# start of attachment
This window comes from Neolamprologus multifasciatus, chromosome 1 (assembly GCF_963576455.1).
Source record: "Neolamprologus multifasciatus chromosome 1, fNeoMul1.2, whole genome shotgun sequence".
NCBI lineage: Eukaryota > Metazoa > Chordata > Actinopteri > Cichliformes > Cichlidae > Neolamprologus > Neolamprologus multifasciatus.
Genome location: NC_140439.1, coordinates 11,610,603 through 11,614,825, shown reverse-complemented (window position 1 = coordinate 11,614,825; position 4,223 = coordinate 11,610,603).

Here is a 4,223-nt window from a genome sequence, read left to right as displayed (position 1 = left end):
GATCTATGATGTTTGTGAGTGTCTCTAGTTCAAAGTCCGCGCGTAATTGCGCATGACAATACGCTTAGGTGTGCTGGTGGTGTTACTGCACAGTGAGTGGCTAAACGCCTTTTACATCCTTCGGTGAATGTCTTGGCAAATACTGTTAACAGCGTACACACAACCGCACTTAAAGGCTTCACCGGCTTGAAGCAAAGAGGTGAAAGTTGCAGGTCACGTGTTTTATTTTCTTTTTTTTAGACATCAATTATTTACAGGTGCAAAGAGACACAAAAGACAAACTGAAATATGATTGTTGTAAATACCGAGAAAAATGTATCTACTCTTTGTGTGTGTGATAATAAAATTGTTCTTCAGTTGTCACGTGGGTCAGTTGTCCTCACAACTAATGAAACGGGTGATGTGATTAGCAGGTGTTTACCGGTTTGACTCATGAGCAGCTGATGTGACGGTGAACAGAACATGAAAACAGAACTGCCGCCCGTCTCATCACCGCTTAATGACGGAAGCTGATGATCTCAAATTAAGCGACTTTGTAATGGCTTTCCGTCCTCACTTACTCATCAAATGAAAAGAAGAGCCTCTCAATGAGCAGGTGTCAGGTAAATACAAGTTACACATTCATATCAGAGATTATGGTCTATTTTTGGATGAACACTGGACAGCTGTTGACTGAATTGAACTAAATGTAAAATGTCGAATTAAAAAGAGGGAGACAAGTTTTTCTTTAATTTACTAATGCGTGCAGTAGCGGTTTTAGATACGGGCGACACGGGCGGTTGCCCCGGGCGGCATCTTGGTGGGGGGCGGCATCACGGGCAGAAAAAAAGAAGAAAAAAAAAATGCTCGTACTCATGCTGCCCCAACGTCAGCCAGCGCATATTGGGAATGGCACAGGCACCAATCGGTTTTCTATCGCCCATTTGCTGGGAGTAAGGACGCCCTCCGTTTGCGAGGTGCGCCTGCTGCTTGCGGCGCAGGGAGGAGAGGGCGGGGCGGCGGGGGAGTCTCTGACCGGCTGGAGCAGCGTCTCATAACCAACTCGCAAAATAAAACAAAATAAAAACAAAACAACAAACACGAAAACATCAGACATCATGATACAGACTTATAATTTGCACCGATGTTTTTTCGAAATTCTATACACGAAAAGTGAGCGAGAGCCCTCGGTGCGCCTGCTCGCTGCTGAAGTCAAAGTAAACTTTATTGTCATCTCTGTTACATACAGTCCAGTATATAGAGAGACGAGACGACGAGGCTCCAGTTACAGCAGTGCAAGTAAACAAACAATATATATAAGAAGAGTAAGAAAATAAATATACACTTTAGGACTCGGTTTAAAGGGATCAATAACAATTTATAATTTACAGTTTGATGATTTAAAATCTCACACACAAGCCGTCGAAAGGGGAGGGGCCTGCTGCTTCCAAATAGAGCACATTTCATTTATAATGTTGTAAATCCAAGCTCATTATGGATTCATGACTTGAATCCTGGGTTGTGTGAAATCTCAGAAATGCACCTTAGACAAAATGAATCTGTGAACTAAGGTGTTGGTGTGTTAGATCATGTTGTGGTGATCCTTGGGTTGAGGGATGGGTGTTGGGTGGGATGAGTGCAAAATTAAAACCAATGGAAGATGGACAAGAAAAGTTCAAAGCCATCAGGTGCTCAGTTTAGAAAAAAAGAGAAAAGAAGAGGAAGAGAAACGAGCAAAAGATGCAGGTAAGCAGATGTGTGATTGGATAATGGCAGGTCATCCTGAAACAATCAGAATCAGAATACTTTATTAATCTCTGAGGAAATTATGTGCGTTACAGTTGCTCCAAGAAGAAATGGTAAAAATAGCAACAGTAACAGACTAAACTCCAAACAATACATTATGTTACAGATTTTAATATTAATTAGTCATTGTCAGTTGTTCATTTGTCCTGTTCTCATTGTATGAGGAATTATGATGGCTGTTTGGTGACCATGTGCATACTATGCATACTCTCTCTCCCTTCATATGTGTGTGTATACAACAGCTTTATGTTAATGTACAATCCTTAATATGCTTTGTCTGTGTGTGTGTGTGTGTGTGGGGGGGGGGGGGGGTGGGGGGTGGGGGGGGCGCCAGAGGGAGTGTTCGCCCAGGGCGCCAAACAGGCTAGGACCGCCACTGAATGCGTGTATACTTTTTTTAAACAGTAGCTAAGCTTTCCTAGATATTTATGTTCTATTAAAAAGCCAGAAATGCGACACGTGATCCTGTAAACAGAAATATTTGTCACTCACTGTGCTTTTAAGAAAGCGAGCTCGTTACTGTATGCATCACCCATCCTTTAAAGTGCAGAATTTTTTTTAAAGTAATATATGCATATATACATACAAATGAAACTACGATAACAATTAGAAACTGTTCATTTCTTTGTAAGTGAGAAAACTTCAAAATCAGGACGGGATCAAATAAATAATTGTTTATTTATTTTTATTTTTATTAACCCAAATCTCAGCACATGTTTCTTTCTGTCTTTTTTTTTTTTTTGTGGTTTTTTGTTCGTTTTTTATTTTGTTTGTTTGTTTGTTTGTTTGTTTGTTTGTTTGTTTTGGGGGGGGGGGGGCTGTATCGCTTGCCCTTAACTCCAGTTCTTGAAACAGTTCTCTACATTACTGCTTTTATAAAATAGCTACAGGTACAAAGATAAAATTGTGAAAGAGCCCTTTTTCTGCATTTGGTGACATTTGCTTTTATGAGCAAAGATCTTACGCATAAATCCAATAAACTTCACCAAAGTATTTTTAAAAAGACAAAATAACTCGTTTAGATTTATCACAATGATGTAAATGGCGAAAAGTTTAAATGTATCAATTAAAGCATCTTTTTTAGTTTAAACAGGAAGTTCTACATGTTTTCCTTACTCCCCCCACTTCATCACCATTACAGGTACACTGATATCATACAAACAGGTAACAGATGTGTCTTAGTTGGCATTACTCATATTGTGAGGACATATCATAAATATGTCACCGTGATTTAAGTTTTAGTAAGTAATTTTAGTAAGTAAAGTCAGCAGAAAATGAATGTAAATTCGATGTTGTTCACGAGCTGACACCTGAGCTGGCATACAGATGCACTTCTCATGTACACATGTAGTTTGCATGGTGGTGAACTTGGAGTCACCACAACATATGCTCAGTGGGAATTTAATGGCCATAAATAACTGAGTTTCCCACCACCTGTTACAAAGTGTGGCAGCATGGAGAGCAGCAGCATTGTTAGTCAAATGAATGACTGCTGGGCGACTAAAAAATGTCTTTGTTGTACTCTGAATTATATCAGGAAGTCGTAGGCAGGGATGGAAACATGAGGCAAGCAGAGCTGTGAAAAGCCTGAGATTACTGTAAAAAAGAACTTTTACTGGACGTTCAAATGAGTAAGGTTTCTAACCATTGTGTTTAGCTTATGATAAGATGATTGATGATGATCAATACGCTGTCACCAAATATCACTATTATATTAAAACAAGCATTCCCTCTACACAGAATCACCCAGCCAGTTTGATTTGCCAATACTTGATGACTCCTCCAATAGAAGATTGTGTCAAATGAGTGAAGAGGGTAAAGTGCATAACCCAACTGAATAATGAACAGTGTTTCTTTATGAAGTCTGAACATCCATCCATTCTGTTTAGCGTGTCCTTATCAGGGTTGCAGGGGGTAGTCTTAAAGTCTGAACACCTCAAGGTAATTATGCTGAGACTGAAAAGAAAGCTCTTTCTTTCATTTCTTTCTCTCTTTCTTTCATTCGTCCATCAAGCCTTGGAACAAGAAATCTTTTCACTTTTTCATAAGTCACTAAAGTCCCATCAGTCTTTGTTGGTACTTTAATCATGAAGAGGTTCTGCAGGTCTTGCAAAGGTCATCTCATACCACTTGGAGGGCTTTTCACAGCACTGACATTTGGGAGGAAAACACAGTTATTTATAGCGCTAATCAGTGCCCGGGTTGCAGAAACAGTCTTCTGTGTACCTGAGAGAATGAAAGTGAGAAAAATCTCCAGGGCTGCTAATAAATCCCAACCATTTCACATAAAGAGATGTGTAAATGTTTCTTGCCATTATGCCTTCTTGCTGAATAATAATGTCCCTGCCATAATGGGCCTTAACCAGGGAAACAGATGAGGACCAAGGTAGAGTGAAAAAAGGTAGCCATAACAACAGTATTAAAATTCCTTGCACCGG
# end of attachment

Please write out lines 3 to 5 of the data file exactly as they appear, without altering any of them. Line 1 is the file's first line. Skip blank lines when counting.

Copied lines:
NCBI lineage: Eukaryota > Metazoa > Chordata > Actinopteri > Cichliformes > Cichlidae > Neolamprologus > Neolamprologus multifasciatus.
Genome location: NC_140439.1, coordinates 11,610,603 through 11,614,825, shown reverse-complemented (window position 1 = coordinate 11,614,825; position 4,223 = coordinate 11,610,603).

Here is a 4,223-nt window from a genome sequence, read left to right as displayed (position 1 = left end):